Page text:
Holidays and Parties
Holidays are a great time for getting together with family and friends. Holiday parties and other activities present many opportunities to reduce waste through reuse and recycling.
Approximately 33 million live Christmas trees are sold in North America every year. After the holidays, look for ways to recycle your tree instead of sending it to a landfill. Check with your community solid waste department and find out if they collect and mulch trees. Your town might be able to use chippings from mulched trees for hiking trails or beachfront erosion barriers.
Buy a potted tree and plant it after the holidays.
Have a create-your-own-decorations party! Invite family and friends to create and use holiday decorations such as ornaments made from old greeting cards or cookie dough, garlands made from strung popcorn or cranberries, wreaths made from artificial greens and flowers, and potpourri made from kitchen spices such as cinnamon and cloves.
Turn off or unplug holiday lights during the day. Doing so will not only save energy, but will also help your lights last longer.
If you're buying new greeting cards this holiday season, send recycled-content greeting cards. Buying recycled encourages manufacturers to make more recycled-content products available. Consider making new cards from scrap paper or by attaching new backs to the fronts of old cards-this can be a craft project for family and friends that helps everyone reduce paper waste while saving money! Another option is to tear off the fronts and use them as postcards. Also consider sending electronic cards, and remember to recycle any paper cards you receive.
Think "green" while shopping holiday and birthday sales. Try to buy items with minimal packaging and/or made with recycled content. Check product labels to determine an item's recyclability and whether it is made from recycled materials.
Consider the durability of a product before you buy it as a gift. Cheaper, less durable items often wear out quickly, creating waste and costing you money. Look for items that embody the concept of reuse. For example: swings made from used tires, wooden toys made from scrap wood, craft kits that take advantage of used goods and discards, and drawing boards that can be erased and reused.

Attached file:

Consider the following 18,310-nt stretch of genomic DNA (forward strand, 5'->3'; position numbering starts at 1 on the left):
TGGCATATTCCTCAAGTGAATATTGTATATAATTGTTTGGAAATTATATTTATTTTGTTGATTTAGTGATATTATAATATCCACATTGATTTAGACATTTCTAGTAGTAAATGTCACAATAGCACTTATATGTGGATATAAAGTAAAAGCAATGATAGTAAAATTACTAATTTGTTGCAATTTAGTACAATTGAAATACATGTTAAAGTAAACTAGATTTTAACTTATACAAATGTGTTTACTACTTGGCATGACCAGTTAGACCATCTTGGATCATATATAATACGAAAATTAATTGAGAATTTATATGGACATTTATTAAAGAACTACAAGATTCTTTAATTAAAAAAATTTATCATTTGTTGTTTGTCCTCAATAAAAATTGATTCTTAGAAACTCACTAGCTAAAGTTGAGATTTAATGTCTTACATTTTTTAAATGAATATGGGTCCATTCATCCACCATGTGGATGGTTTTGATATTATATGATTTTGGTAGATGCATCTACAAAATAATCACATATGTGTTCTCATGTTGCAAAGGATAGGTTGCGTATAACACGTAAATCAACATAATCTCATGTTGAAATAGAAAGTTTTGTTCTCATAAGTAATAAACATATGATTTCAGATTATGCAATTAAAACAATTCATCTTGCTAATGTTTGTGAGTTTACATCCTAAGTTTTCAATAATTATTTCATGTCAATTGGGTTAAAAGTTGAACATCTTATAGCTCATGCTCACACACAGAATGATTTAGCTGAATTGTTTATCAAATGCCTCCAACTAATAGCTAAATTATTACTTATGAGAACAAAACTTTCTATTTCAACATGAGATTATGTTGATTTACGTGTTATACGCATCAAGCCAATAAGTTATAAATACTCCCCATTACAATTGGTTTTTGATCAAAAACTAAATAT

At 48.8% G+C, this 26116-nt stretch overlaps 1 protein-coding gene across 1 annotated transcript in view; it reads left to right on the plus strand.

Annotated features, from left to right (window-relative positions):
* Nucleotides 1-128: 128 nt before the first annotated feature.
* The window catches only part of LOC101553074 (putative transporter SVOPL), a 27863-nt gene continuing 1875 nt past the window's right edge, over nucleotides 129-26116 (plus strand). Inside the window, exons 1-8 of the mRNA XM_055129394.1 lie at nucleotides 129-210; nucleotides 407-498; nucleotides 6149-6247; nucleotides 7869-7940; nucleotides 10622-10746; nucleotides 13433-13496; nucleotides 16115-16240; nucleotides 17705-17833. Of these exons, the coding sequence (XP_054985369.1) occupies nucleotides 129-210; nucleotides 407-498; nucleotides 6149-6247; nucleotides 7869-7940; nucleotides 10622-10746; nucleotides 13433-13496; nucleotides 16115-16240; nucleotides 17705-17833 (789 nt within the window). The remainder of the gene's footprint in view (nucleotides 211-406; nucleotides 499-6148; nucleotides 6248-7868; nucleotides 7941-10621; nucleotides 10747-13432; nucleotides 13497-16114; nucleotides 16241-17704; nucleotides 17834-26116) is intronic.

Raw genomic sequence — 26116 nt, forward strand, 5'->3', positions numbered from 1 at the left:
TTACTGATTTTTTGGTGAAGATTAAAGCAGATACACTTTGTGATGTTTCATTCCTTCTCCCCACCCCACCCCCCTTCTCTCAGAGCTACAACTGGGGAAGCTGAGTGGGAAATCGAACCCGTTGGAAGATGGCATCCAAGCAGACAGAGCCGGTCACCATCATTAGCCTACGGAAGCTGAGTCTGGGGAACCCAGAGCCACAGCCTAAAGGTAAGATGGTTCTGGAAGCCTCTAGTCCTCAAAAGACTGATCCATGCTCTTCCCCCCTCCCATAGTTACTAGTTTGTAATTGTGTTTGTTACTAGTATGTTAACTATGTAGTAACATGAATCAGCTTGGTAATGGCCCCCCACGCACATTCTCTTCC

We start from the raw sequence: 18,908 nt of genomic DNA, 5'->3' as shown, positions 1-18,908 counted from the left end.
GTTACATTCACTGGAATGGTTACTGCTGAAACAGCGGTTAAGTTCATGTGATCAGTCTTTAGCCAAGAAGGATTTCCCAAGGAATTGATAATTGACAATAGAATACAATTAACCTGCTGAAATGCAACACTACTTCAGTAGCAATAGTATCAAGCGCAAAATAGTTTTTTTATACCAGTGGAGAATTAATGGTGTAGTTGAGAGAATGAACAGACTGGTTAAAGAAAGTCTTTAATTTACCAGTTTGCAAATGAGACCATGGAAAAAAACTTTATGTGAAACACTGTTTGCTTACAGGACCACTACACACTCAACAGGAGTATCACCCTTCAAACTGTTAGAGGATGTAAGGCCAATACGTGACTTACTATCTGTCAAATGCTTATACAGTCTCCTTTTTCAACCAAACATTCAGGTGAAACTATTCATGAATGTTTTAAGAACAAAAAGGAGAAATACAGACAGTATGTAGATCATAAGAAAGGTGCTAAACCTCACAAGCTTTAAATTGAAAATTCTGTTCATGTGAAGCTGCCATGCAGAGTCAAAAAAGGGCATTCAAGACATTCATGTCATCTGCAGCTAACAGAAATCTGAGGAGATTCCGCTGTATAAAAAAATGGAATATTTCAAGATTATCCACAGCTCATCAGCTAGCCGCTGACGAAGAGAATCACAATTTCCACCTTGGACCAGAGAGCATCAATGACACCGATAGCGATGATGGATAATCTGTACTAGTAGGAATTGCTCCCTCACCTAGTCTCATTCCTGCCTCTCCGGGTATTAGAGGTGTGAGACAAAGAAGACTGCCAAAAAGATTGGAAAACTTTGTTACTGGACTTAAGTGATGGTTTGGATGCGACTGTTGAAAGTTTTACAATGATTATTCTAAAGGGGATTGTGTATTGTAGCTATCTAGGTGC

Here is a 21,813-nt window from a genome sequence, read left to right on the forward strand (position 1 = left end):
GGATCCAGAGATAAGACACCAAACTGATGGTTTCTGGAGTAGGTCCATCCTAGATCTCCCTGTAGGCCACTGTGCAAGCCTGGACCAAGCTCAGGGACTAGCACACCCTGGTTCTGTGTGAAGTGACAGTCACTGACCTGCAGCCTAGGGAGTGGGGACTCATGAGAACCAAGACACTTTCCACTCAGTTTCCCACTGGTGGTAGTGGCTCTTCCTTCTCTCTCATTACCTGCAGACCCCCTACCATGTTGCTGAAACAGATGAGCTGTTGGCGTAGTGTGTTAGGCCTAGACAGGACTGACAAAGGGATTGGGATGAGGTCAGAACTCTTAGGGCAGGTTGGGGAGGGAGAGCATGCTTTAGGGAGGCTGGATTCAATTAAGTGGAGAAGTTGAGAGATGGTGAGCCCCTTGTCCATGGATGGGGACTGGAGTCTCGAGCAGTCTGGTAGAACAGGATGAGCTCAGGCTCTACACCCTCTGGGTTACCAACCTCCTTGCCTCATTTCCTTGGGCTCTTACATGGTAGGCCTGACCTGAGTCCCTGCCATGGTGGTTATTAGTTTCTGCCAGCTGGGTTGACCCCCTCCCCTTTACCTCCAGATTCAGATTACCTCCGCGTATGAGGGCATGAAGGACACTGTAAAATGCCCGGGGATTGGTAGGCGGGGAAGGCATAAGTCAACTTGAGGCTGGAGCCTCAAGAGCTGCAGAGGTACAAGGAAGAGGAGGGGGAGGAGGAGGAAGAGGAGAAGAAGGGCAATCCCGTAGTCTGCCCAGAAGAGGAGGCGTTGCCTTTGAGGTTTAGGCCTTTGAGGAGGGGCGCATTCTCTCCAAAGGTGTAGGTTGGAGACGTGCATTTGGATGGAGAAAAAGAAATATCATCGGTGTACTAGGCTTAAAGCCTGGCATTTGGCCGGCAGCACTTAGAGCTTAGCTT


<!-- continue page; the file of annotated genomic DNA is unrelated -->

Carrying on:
Thousands of paper and plastic shopping bags end up in landfills every year. Reduce the number of bags thrown out by bringing reusable cloth bags for holiday gift shopping. Tell store clerks you don't need a bag for small or oversized purchases. Use reusable cloth bags instead of disposable ones for trick-or-treating.
Wrap gifts in recycled or reused wrapping paper or funny papers. Also remember to save or recycle used wrapping paper. Give gifts that don't require much packaging, such as concert tickets or gift certificates.
Donate the older toys that your children no longer use to charities. Also check with local libraries. A number of public libraries have extended their children's section to include a lending collection of toys, games, puzzles, musical instruments, and such.
About 40 percent of all battery sales occur during the holiday season. Buy rechargeable batteries to accompany your electronic gifts, and consider giving a battery charger as well. Rechargeable batteries reduce the amount of potentially harmful materials thrown away, and can save money in the long run.
When giving flowers as gifts, consider buying long-lasting silk flowers, potted plants, or live bushes, shrubs, or trees that can be planted in the spring as gifts.
Bake cookies or other goodies for your friends and love ones and package them in reusable and/or recyclable containers as gifts. Homemade goodies show how much you care and help you avoid packaging waste.
If you host a party, set the table with cloth napkins and reusable dishes, glasses, and silverware. Consider renting more formal tableware that you might not use very often. Also save and reuse party hats, decorations, and favors.
After holiday festivities, put leftovers in recyclable containers, and share them with family, friends, or others. Donate whole, untouched leftovers from parties to a local food bank or homeless shelter.
Where possible, compost leftover food scraps, leaves, and grass clippings.
After parties, fill your dishwasher to capacity before running it. You will run fewer cycles, which saves energy.
Wash and reuse empty glass and plastic jars, milk jugs, coffee cans, dairy tubs, and other similar containers that would otherwise get thrown away. These containers can be used to store leftovers as well as buttons, nails, or other loose items.
Make the most of your jack o' lantern. Use the removed meat to make pumpkin pie or muffins and roast the seeds as a fun holiday snack. When the holiday is over, cut up your carved pumpkin before it spoils and toss it in the compost bin.
Why purchase costumes that you will probably only use once and then throw away? Instead, use old clothes or buy used clothes from a consignment shop to make your costume.
Consider donating old costumes to local amateur theater productions, including school performances and shows put on by charitable organizations. Another option is to donate costumes to a costume rental service.